We can’t get away from them unless we’re seated inside a stadium. The majority of tennis fans at their beck and call. You know them as broadcast journalists, announcers, tennis talking heads or, as they are sometimes abbreviated, “commies.”
But what good are they? Do we listen? Or, can we hold our tongues or stop our fingers from tapping tweets when one pipes up to say something inane, inaccurate or otherwise insipid?
If you can answer that question with a “yes,” count yourself as saintly.
Upfront, though, these commentators have a difficult job. They have to know what they’re talking about. Breaking them down to media groups, here’s a rundown on the callers of the matches. Vote for your favorite in the poll below:
The Tennis Channel Crew
Brett Haber has a learned mastery of tennis. He’s been in sports for decades, anchoring ESPN’s Sport Center earlier in his career, but was not raised on a tennis court like his colleagues. As the naif in the booth, his job is central to a cohesive crew, which is ostensibly incongruent. He provokes expert opinions from his sidekicks, and does it in a professional manner, keeping them focused. From that angle, we can’t fault Haber. He’s enthusiastic, polished, and eager to please.
Lindsay Davenport, Leif Shiras, and Tracy Austin balance-out Haber in a pleasant relationship that perks along smoothly. Criticism of our commies often stems from their verbosity — ‘They should be quiet during points,’ is a common fan truth.
Austin’s more monotonous delivery is acceptable if she would cut comments shorter, and let Shiras and Davenport steer the conversation. Davenport, who was inducted in the International Tennis Hall of Fame this July and was introduced by the more polarizing Justin Gimelstob, should be crowned TC Crew Captain for her handling of her friend and co-worker on air. She is the only one who can wrestle his verbosity in a way that doesn’t disrupt the broadcast.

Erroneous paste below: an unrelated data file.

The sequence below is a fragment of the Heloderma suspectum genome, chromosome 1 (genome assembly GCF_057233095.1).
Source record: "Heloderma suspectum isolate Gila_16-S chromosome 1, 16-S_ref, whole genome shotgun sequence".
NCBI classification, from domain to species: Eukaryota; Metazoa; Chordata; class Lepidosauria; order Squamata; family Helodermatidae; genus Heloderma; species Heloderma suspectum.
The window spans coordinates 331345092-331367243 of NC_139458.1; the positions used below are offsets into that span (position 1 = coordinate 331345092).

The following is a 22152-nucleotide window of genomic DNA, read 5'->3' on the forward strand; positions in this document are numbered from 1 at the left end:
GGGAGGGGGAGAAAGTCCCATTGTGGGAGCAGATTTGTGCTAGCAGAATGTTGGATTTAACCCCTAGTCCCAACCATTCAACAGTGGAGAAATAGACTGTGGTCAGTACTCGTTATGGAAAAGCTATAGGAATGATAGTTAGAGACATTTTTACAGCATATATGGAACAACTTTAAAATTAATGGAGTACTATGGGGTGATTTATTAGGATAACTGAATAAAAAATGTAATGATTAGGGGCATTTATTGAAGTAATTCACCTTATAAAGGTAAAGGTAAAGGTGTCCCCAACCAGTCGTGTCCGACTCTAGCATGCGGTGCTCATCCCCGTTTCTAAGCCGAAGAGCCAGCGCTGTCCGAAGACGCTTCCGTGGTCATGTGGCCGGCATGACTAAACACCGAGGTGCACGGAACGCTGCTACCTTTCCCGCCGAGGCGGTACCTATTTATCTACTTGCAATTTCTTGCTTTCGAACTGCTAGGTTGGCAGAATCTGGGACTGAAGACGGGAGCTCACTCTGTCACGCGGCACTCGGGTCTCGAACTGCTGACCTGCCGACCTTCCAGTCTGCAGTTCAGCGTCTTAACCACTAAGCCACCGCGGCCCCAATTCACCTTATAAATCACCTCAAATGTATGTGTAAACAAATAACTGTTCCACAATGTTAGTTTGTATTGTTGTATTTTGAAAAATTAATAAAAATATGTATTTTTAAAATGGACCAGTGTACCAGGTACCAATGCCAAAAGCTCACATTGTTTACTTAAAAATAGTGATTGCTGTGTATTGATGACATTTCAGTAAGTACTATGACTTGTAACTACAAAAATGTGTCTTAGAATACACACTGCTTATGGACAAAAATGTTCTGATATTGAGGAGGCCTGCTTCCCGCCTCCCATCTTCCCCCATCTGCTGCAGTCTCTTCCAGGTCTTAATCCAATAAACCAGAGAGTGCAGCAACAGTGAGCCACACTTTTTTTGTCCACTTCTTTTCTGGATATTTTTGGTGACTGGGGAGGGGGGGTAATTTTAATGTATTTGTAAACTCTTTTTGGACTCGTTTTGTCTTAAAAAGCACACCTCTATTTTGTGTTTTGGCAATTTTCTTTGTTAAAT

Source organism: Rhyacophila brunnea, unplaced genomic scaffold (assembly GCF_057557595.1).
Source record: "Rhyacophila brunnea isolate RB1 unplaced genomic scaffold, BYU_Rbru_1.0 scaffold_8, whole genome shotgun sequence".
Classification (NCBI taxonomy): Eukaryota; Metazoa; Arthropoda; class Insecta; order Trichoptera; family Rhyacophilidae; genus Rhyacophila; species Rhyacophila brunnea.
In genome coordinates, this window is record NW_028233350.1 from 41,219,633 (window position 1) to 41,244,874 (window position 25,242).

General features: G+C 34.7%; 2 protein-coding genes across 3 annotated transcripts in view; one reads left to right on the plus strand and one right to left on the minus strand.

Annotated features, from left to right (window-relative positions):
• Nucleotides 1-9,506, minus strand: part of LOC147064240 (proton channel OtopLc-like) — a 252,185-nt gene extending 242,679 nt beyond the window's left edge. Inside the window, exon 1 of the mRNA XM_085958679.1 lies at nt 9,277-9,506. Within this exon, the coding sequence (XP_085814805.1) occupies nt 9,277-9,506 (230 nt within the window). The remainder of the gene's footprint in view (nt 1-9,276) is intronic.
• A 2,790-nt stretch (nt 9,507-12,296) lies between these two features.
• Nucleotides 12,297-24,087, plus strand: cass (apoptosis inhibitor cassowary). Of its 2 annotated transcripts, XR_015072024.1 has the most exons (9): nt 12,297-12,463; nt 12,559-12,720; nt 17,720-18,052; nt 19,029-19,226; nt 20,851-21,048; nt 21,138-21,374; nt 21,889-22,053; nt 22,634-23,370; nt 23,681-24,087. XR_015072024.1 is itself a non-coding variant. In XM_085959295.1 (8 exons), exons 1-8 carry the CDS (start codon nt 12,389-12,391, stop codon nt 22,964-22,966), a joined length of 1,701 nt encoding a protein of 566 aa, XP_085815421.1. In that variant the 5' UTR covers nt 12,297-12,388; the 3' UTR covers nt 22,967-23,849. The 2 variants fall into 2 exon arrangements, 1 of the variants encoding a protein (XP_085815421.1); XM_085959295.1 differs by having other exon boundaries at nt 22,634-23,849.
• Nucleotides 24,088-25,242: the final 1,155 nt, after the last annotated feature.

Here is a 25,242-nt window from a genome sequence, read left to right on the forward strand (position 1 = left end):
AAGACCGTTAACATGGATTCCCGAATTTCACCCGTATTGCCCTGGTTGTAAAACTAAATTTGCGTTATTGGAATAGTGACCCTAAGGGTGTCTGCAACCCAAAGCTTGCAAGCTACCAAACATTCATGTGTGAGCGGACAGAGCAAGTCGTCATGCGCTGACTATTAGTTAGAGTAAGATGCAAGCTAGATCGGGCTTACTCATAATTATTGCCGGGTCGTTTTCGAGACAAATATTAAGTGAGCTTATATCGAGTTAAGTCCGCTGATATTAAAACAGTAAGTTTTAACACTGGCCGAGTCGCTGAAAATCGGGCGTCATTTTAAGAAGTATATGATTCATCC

Gimelstob’s steady stream of gobbledygook about players, technique, and strategy execution can be so totally incomprehensible his contemporaries sit by in silence.
Let’s take his initial Davis Cup belief that, at first, the Swiss didn’t have enough fire power to dislodge the French. Pair that with the notion that, “They [French] just don’t have a big enough weapon to disrupt the Swiss team.” His assessment crossed the net a couple more times, leaving fans fatigued, unsure who did or did not have the fire power while many rolled their eyes — what the heck, does he know he’s repeating himself?
Explaining the benefits of topspin, or the purposefulness of slice forehands, or even the smooth nature of red-clay sliding from the Europeans – as if they deserved the consciousness of a rocket scientist – is theater of the absurd. The real downside lands on listeners.
Just what the heck do these mean:
“repeatability under pressure,” “That’s how you shadow at the net,” “His [Federer’s] organization supports Africa.”
Martina Navratilova can both illuminate and undermine. However, we cannot fault her for her absolutely steadfastness in calling the game as she sees it. Rennae Stubbs is not too far behind. Softened by cosmetics and a sporty wardrobe, “Stubbsie” has learned to temper her temper, which displayed personality rather than product.